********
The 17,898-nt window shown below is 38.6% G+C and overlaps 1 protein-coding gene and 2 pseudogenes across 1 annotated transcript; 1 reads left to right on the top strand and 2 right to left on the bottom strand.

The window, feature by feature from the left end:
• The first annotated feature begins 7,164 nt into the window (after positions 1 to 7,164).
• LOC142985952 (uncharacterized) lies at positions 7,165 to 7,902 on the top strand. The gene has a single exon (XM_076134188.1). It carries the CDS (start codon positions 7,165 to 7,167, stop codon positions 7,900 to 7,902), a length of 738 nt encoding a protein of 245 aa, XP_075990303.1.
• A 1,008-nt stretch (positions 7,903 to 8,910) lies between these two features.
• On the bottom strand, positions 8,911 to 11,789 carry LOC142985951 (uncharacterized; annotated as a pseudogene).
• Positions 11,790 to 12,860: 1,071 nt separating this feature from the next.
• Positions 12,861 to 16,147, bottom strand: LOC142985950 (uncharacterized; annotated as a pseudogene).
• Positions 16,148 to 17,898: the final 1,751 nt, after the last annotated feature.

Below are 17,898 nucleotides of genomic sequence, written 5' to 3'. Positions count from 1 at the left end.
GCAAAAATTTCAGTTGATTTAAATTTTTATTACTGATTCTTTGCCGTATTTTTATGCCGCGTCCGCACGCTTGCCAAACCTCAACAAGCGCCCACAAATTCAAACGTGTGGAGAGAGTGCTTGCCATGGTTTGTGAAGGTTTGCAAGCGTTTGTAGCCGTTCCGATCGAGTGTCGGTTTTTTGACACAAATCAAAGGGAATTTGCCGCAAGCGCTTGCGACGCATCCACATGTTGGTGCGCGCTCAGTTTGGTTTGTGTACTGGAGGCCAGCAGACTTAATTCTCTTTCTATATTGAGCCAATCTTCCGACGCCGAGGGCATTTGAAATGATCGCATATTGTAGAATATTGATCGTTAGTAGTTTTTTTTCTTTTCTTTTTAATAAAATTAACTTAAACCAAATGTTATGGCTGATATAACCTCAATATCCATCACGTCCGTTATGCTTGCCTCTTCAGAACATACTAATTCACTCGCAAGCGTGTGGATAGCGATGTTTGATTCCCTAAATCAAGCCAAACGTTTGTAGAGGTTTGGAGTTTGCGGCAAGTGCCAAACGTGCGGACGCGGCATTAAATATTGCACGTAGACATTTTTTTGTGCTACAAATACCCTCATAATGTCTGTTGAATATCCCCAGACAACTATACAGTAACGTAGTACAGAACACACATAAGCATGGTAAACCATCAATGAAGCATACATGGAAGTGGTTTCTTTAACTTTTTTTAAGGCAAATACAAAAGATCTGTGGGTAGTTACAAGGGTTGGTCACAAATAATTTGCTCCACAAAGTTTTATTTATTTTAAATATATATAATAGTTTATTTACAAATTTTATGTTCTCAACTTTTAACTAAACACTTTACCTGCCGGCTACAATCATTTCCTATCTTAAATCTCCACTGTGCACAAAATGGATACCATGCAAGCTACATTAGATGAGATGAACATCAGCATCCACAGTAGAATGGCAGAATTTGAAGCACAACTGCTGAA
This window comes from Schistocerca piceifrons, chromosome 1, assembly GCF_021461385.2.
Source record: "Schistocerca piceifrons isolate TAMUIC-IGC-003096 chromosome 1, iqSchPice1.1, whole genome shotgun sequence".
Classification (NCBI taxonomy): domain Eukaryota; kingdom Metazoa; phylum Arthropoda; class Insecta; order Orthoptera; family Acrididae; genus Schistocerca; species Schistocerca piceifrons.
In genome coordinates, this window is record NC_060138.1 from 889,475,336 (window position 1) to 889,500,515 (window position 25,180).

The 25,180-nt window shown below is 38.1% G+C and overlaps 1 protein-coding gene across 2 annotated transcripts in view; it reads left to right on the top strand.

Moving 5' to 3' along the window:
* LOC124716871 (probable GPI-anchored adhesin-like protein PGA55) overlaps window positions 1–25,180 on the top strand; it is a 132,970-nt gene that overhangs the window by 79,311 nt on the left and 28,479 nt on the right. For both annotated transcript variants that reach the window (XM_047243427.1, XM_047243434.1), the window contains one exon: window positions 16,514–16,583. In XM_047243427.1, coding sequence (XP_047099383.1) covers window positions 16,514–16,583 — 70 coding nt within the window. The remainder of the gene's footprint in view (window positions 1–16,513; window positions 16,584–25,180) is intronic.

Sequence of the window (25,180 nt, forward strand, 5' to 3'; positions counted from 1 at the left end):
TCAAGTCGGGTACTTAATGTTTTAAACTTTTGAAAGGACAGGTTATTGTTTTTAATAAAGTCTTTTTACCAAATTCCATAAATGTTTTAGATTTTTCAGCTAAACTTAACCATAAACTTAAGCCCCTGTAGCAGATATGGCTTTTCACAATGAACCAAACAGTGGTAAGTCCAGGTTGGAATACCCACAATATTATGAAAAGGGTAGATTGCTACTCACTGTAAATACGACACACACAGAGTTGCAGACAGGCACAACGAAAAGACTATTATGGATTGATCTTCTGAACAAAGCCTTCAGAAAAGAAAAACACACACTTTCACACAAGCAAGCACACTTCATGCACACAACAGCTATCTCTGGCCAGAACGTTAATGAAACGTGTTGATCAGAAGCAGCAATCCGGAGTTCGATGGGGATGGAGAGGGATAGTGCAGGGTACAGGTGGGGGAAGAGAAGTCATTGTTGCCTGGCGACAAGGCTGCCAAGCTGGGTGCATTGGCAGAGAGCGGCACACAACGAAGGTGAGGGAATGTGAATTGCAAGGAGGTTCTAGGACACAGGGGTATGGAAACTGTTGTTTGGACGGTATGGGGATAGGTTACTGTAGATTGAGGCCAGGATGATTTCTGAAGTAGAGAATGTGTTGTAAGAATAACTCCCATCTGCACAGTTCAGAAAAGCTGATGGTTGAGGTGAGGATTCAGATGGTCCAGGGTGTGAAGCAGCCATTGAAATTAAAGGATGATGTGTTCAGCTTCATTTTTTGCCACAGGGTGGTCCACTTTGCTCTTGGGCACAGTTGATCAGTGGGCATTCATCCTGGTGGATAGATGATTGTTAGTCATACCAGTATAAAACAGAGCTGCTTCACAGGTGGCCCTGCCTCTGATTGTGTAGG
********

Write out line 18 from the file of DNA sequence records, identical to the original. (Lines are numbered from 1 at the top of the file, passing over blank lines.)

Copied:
* LOC124716871 (probable GPI-anchored adhesin-like protein PGA55) overlaps window positions 1–25,180 on the top strand; it is a 132,970-nt gene that overhangs the window by 79,311 nt on the left and 28,479 nt on the right. For both annotated transcript variants that reach the window (XM_047243427.1, XM_047243434.1), the window contains one exon: window positions 16,514–16,583. In XM_047243427.1, coding sequence (XP_047099383.1) covers window positions 16,514–16,583 — 70 coding nt within the window. The remainder of the gene's footprint in view (window positions 1–16,513; window positions 16,584–25,180) is intronic.